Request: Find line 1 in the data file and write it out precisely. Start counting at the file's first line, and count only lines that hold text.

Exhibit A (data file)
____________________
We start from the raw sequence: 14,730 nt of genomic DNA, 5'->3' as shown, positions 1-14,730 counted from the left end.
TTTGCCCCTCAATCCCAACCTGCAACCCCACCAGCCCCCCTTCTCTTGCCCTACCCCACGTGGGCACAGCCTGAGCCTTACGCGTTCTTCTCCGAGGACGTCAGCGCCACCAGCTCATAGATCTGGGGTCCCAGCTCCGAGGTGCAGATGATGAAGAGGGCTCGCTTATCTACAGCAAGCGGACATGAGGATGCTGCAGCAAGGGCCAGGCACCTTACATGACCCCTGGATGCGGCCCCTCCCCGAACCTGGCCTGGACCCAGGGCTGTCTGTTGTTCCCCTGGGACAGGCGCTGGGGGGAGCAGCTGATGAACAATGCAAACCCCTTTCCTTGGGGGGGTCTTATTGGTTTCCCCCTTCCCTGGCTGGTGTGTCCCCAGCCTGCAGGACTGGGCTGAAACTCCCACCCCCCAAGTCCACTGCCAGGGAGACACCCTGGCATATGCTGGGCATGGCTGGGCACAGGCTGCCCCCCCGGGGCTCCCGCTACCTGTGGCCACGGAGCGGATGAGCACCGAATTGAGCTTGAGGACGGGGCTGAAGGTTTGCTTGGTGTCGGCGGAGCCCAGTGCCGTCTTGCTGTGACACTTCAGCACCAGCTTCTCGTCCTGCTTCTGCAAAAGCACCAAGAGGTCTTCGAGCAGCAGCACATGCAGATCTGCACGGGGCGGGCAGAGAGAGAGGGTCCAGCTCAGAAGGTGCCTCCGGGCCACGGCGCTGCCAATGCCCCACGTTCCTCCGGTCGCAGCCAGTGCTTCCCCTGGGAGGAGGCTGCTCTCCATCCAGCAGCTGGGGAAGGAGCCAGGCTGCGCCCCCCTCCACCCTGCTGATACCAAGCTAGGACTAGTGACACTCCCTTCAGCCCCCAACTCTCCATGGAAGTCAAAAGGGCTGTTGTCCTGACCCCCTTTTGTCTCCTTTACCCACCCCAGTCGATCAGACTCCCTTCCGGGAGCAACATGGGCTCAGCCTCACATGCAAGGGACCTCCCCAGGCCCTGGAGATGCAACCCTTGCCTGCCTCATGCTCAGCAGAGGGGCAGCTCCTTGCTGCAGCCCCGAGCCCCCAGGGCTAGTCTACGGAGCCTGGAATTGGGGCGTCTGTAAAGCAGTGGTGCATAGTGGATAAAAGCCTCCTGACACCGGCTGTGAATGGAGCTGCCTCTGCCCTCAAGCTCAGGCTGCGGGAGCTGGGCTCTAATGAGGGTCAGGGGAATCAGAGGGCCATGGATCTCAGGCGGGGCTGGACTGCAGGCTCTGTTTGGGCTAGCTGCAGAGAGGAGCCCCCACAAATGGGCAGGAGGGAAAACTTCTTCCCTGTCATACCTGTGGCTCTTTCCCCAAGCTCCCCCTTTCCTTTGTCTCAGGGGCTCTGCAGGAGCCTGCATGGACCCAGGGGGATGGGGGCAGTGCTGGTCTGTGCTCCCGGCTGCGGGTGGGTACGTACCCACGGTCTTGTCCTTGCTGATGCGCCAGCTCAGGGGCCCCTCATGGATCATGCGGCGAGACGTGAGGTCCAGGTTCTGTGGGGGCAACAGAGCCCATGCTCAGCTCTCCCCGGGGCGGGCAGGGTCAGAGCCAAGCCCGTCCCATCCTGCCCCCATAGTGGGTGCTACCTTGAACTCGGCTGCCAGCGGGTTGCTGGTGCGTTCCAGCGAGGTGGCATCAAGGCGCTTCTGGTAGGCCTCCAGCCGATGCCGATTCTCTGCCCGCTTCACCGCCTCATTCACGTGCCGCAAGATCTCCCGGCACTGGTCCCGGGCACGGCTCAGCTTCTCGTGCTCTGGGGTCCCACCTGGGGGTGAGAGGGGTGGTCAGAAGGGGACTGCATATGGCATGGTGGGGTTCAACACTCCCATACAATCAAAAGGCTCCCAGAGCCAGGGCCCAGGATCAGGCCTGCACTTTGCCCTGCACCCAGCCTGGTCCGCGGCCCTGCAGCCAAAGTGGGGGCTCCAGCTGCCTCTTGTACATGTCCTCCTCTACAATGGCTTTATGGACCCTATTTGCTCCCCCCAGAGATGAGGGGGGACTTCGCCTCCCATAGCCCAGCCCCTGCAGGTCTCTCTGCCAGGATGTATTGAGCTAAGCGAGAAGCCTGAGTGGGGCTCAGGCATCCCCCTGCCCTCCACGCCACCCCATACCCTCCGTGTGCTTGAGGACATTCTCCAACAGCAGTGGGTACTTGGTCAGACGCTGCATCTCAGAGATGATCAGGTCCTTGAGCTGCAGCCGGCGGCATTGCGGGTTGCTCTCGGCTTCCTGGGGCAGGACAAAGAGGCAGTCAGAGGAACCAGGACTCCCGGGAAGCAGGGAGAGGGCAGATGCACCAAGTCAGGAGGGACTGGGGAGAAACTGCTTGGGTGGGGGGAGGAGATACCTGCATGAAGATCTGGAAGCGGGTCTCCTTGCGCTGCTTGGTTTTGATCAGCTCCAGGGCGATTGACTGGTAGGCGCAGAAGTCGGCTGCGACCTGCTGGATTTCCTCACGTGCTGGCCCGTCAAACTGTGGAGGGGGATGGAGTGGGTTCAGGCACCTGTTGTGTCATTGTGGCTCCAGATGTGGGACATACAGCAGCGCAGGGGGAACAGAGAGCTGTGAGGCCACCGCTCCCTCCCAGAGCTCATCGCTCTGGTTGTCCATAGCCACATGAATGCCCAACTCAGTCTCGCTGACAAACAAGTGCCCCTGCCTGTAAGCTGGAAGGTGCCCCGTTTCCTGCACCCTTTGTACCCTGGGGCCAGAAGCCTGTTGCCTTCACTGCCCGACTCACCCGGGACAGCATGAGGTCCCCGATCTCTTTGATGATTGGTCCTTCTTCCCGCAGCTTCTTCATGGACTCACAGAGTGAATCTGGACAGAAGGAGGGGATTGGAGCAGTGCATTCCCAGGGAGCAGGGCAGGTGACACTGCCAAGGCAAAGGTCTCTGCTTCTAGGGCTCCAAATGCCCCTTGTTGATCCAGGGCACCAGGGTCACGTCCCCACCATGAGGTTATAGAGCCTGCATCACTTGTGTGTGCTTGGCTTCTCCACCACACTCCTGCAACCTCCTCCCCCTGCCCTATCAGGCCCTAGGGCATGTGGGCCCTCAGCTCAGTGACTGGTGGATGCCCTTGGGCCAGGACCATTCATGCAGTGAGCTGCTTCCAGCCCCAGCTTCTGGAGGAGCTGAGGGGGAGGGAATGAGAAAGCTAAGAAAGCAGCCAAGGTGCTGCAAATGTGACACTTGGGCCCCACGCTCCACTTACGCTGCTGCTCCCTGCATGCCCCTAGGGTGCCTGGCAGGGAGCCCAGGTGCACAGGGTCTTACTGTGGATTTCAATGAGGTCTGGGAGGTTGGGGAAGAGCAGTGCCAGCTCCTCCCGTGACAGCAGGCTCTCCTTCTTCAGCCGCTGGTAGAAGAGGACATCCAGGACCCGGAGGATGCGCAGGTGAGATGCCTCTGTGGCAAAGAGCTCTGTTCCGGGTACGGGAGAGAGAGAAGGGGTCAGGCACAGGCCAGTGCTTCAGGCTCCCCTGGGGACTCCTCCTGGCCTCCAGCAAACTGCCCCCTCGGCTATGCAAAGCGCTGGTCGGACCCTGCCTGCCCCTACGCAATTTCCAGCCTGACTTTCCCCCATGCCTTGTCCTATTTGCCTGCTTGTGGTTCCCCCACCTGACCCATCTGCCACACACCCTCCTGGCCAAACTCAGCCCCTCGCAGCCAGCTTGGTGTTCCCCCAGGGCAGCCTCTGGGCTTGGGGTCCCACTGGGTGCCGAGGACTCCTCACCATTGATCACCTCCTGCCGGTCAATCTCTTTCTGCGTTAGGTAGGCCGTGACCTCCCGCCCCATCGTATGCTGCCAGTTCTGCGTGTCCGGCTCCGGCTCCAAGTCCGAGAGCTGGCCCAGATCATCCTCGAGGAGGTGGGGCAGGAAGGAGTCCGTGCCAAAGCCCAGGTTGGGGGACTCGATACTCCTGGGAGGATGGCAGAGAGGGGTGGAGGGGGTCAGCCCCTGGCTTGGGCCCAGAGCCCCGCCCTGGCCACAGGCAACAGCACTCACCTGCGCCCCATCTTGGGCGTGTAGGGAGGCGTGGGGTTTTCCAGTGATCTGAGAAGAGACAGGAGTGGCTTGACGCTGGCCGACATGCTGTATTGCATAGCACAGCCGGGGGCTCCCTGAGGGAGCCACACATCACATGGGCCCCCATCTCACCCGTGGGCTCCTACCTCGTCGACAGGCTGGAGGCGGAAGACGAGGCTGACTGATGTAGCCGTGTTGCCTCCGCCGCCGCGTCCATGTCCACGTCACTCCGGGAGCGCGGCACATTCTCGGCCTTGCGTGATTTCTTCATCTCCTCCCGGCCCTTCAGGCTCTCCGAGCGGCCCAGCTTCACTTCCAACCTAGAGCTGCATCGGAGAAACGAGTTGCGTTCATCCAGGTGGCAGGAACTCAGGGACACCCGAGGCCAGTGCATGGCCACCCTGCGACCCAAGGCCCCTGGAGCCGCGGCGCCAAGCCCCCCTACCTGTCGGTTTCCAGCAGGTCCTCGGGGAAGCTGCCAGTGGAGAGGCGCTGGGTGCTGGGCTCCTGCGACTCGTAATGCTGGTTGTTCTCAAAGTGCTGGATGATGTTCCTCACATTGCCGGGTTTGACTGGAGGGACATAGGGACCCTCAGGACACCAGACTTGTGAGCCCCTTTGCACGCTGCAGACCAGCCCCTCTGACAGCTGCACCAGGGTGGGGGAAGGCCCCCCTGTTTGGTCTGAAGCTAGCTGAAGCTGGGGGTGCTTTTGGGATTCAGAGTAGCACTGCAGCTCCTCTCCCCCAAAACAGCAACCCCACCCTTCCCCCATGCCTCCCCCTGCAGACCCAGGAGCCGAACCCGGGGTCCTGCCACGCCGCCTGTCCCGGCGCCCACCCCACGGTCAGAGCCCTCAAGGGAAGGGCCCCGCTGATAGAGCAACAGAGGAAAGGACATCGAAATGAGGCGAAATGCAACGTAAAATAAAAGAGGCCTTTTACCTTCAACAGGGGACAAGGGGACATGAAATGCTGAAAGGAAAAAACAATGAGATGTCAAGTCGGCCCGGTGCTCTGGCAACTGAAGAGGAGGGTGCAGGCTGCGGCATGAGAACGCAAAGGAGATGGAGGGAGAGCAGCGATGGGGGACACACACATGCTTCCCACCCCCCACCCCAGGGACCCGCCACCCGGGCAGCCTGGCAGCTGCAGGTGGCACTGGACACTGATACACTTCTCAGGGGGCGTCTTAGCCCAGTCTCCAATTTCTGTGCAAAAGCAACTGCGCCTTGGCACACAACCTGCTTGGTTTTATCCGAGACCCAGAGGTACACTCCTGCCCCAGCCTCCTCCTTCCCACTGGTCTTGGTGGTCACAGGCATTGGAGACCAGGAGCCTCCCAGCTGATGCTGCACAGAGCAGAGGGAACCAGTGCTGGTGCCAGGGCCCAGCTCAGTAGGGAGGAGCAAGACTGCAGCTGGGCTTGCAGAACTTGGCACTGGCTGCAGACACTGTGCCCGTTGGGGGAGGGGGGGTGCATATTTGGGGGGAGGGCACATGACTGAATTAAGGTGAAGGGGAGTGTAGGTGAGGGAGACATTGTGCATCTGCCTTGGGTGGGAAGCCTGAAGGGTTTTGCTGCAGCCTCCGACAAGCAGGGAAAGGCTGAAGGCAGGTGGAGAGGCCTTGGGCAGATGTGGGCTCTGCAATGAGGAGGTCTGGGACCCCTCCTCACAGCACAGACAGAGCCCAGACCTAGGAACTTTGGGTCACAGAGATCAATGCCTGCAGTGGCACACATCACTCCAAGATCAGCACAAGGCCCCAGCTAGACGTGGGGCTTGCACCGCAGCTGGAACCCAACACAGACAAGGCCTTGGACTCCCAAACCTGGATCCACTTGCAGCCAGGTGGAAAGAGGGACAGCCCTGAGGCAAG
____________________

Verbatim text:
We start from the raw sequence: 14,730 nt of genomic DNA, 5'->3' as shown, positions 1-14,730 counted from the left end.